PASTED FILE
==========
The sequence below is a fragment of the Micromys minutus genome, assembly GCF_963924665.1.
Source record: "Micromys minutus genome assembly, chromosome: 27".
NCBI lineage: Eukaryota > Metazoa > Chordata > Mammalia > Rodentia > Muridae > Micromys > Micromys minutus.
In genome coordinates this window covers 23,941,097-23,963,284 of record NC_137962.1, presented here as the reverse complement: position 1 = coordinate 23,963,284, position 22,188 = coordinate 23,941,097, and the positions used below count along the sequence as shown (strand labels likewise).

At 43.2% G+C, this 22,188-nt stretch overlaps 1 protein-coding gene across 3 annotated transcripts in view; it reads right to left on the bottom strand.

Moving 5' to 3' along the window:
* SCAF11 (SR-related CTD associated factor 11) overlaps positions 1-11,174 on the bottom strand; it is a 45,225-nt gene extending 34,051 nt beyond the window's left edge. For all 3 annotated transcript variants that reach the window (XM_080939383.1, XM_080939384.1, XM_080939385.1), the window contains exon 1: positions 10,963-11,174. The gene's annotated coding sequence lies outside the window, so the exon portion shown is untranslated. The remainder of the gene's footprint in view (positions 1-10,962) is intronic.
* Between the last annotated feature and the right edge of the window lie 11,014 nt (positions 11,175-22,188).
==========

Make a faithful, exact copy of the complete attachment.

The sequence below is a fragment of the Micromys minutus genome, assembly GCF_963924665.1.
Source record: "Micromys minutus genome assembly, chromosome: 27".
NCBI lineage: Eukaryota > Metazoa > Chordata > Mammalia > Rodentia > Muridae > Micromys > Micromys minutus.
In genome coordinates this window covers 23,941,097-23,963,284 of record NC_137962.1, presented here as the reverse complement: position 1 = coordinate 23,963,284, position 22,188 = coordinate 23,941,097, and the positions used below count along the sequence as shown (strand labels likewise).

At 43.2% G+C, this 22,188-nt stretch overlaps 1 protein-coding gene across 3 annotated transcripts in view; it reads right to left on the bottom strand.

Moving 5' to 3' along the window:
* SCAF11 (SR-related CTD associated factor 11) overlaps positions 1-11,174 on the bottom strand; it is a 45,225-nt gene extending 34,051 nt beyond the window's left edge. For all 3 annotated transcript variants that reach the window (XM_080939383.1, XM_080939384.1, XM_080939385.1), the window contains exon 1: positions 10,963-11,174. The gene's annotated coding sequence lies outside the window, so the exon portion shown is untranslated. The remainder of the gene's footprint in view (positions 1-10,962) is intronic.
* Between the last annotated feature and the right edge of the window lie 11,014 nt (positions 11,175-22,188).